The remaining applicants wouldn't have to see a specialist, although their doctor would be asked to consult one.


    "It obviously would speed things up," he said.


    As for the government weed's quality, Mr. Williams said staff regularly consult users and are improving the crop. The last lot delivered to users got positive feedback, he said.


    Mr. Cook said he's been waiting to see a specialist in Halifax's pain clinic since 2001.


    Then, there's the fact people must reapply for permission every year.


    Mr. Williams downplayed the complaints people have about the process.


    "There are over 800 people in Canada that are allowed to possess marijuana for medical reasons, so there are people that are getting through."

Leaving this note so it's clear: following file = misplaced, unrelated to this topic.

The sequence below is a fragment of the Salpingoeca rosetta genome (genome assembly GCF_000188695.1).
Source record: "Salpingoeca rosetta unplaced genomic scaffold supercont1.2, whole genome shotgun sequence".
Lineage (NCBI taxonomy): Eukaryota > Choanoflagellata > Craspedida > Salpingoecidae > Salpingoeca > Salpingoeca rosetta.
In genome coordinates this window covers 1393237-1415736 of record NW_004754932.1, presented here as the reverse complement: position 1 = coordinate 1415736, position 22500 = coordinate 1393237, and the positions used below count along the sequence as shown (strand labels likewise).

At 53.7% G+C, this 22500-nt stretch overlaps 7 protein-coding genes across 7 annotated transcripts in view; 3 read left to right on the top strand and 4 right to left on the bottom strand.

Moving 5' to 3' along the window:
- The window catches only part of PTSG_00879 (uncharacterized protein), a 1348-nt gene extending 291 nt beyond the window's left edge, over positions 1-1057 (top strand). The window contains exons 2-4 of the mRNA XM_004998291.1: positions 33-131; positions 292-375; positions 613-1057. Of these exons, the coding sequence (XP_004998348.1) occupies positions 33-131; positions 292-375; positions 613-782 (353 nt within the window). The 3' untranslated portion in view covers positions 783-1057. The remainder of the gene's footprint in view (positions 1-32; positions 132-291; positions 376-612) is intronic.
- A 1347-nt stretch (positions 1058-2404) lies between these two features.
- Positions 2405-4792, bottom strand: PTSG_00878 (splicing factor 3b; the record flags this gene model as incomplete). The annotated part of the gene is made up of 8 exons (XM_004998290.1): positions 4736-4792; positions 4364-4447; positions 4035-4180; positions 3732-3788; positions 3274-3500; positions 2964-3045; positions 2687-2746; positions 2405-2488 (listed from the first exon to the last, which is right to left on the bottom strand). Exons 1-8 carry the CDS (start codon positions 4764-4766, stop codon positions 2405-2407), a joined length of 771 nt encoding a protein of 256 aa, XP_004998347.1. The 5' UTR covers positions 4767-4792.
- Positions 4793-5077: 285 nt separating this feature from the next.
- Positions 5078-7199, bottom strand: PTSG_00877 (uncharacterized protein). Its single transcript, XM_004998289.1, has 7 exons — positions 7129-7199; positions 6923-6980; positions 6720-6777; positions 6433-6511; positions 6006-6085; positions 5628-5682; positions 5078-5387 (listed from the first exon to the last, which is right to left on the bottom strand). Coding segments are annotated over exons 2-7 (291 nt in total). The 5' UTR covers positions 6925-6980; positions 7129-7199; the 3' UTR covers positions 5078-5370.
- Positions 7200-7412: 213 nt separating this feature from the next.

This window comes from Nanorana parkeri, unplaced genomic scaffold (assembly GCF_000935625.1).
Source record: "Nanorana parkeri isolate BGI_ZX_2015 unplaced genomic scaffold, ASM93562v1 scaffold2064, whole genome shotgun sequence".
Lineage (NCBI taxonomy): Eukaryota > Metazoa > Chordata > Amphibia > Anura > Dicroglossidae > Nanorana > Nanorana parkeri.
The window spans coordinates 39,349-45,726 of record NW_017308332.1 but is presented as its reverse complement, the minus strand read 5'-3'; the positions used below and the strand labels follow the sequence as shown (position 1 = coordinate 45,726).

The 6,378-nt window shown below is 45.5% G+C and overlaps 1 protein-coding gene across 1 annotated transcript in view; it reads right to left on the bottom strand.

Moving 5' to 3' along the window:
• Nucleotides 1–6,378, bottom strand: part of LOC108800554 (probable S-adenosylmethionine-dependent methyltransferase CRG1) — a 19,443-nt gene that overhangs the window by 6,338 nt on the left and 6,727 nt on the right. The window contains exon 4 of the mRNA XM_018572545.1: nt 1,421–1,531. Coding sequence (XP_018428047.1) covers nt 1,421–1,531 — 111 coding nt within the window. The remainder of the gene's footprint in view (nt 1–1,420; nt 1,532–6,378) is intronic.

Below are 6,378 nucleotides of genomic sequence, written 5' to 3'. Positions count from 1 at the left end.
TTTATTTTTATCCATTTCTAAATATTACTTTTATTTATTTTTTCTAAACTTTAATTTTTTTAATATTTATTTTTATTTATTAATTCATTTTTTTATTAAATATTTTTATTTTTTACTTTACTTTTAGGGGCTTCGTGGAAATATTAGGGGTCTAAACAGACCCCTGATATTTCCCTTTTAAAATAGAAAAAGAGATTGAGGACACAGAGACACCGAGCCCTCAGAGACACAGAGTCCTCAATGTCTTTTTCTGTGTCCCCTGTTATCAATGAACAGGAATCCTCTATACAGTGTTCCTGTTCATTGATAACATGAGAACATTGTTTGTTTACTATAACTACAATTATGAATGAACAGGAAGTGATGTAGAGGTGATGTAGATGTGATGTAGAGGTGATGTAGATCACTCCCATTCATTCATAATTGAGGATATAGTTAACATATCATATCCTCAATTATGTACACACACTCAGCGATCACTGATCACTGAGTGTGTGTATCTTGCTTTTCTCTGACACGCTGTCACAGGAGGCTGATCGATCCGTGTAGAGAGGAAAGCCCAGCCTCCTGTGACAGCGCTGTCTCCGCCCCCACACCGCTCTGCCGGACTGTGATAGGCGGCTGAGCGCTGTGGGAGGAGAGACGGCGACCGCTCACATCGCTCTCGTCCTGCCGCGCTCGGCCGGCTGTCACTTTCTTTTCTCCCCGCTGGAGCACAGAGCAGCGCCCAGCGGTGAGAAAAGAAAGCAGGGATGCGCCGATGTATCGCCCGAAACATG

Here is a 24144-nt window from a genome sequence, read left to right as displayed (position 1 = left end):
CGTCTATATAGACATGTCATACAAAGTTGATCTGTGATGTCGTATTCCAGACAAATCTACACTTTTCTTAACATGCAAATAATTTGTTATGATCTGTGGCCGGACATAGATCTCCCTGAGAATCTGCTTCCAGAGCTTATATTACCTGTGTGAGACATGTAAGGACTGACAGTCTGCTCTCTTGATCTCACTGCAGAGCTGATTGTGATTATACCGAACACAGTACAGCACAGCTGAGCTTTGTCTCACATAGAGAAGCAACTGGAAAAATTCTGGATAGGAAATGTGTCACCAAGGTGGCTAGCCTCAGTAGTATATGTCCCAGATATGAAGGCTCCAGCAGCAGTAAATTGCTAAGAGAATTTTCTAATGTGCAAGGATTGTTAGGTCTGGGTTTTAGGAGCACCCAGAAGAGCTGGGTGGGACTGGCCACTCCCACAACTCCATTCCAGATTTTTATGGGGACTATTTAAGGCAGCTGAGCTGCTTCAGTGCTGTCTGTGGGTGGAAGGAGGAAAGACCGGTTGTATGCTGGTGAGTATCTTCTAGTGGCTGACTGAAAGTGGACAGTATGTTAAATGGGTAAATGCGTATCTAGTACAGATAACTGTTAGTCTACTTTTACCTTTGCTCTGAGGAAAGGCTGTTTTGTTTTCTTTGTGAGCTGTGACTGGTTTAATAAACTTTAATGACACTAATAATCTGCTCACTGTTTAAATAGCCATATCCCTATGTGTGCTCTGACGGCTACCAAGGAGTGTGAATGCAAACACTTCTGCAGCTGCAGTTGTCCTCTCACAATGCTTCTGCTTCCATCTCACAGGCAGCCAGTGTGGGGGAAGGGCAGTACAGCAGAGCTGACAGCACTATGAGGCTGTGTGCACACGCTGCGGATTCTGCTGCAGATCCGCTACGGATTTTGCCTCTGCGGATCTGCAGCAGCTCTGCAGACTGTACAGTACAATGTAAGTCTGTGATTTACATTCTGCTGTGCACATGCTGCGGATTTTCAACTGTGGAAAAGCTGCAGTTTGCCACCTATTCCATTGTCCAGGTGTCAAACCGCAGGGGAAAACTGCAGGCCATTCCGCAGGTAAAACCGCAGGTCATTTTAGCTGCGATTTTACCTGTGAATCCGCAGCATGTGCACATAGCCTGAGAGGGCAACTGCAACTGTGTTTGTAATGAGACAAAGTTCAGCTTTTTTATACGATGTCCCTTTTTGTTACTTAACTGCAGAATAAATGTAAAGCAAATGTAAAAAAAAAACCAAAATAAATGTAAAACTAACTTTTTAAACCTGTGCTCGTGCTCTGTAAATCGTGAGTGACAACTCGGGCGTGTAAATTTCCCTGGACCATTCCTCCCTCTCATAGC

He said that without permission, Mr. Cook and the Cannabis Buyers' Club are breaking the law.


    "If individuals or companies possess, cultivate, transport or provide marijuana without a licence from Health Canada, then they're in contravention of the Controlled Drugs and Substances Act. And at that point, it's a matter for law enforcement agencies."


    RCMP Staff Sgt. Peter McTiernan, of the RCMP-Halifax Regional Police integrated drug unit, holds a similar position.


    Although he said cops will consider the specifics of a situation - such as if an obviously ill person has a doctor's note and has applied for federal permission - the bottom line is black and white.


    "Either you have a permit or you don't. If they have a permit, then, of course, we don't charge them."


    He said police often contact the federal government before marijuana raids to see if the person has a permit to possess or grow it.